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REVIEW: Julius Caesar at Wharf Theatre 1 by Sydney Theatre Company

Review By Michelle Sutton

Sydney Theatre Company has brought to life a version of Julius Caesar that is clever, creative and surprisingly fun. Kip Williams directs the audacious production that is performed in the round at Wharf Theatre 1.

The cast consists of three excellent actors who play different characters: Geraldine Hakewill as Casca and Mark Antony, Ewen Leslie as Cassius and Caesar and Zahra Newman as Brutus. Hakewill has more fun performing Mark Antony’s iconic speech than probably any other actor ever has, Newman is serious and tortured as Brutus and Leslie as Cassius provides the levity and comedic moments. The original language of the 1599 Shakespeare tragedy is maintained throughout the dialogue with a few very impactful exceptions. The staging of the production is immediately striking. There is a raised platform in the centre of the theatre with a large cube hanging in the centre, where visuals are shown and where live video feeds are displayed when the actors use phones to film either themselves or each other to mimic a vlog style delivery. The creative team should be congratulated on their superb work, especially the designer Elizabeth Gadsby. The actors make the most of the unique staging, pacing around the platform with confidence and delivering very strong performances through the different types of media.

As someone who studied Julius Caesar as a prescribed text for their HSC English exams but is pretty sure they never read the actual play and just used Sparknotes, I was very interested to see how this new production would hold my attention. Williams has used modern references, images and direct quotes from today’s most polarising politicians to highlight the hypocrisy, corruption and performative nature of politicians across time. One constant from 44 BC to 2021 is that politicians will emote and emphasise and manipulate to turn the tides of public support, to get what they want and to hold onto power and influence. The use of zoom meetings and influencer videos and slogans to highlight this was incredibly funny and relatable. I was genuinely shocked and delighted by the satirical and absurd tone the play took from the second half onwards, bringing out a very different side of the timeless story.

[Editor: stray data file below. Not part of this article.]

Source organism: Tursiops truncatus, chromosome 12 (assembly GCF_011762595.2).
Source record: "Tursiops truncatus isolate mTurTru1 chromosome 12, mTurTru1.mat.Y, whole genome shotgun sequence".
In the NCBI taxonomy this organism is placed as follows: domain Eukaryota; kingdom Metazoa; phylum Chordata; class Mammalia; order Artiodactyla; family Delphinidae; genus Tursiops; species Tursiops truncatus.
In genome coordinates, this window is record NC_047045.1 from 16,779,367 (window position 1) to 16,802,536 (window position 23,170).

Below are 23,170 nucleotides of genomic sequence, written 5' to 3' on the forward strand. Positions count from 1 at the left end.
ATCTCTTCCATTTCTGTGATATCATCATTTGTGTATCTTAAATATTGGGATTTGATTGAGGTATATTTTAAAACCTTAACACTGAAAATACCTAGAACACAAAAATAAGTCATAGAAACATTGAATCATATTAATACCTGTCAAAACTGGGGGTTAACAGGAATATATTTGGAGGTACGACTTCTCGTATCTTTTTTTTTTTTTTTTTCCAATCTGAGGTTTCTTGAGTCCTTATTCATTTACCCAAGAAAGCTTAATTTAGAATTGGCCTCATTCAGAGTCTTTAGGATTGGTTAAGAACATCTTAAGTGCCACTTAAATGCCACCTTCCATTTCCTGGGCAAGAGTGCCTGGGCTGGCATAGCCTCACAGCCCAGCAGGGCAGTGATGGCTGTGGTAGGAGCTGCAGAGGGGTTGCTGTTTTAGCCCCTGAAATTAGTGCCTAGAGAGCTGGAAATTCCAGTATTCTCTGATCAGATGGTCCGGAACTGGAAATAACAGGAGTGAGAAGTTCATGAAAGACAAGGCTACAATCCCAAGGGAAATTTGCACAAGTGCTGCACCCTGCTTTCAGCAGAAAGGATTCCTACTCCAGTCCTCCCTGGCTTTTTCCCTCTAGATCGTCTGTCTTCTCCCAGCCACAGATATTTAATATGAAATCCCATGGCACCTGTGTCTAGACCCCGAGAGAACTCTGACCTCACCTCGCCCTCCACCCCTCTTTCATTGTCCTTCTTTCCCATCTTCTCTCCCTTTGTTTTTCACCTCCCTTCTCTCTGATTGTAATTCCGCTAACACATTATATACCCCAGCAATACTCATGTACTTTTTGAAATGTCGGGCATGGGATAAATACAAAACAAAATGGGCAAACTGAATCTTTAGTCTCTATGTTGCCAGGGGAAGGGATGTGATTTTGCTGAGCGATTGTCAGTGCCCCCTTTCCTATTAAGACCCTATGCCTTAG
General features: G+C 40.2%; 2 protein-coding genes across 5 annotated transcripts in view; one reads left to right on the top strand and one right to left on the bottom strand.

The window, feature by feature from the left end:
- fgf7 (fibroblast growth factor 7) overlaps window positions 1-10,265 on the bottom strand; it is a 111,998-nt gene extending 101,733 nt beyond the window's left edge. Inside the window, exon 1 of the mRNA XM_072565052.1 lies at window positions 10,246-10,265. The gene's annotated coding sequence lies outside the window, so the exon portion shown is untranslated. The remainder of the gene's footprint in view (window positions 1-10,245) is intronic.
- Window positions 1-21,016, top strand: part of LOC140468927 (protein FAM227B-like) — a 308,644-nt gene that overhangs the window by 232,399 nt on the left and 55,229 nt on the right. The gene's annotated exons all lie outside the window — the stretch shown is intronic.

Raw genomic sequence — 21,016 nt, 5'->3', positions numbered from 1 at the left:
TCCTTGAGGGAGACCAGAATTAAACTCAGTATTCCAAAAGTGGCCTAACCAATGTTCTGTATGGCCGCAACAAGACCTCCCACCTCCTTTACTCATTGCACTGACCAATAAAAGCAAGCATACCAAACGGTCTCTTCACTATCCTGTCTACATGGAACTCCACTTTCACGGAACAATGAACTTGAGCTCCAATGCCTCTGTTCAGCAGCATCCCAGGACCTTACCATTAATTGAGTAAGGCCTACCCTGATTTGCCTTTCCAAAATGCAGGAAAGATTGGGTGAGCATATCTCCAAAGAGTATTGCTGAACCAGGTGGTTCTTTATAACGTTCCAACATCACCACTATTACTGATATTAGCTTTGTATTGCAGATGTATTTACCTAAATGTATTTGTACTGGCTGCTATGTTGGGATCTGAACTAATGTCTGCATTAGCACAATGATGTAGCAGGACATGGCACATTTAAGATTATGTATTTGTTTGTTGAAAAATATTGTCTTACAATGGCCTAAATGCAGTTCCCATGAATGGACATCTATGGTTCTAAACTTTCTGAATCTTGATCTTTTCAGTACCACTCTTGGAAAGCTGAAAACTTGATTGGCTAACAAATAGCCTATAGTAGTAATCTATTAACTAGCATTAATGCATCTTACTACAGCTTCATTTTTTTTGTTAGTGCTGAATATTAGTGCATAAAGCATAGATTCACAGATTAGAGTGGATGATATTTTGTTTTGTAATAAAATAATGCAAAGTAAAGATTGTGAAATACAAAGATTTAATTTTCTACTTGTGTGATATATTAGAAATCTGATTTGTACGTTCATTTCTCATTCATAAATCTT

The only constructive critique I could make would be concerning the lack of an interval. Shakespeare’s plays were traditionally performed without a break so many directors choose to preserve that essence however to me the lack of interval denies the audience the opportunity to absorb the dense dialogue and have a moment to rest. In addition to the obvious physical benefits of an intermission, they are so helpful to reset mentally and return to the second act with a renewed enthusiasm and alertness. I think there was a perfect point for an intermission in Julius Caesar right before Caesar’s funeral, as it is from this point that things started to get raucous, satirical and comedic. For me personally the lack of break time meant that I was struggling to pay attention and I was frustrated at myself for missing what I knew were jokes and clever references. I think it would be beneficial to have an intermission in this production as the second act is so vastly different from the first, and if audiences are not mentally ready they will not be able to fully enjoy the ridiculousness and wild fun of it.

Sydney Theatre Company’s production of Julius Caesar is an incredibly innovative and enjoyable take on the classic play. Whilst some theatre purists may find it takes too many creative liberties or incorporates too much technology, I found it very reflective of my generation’s political cynicism and social media experience. Kip Williams has done an excellent job reincarnating the drama and intrigue of Julius Caesar for this generation.

Photo Credit: Daniel Boud


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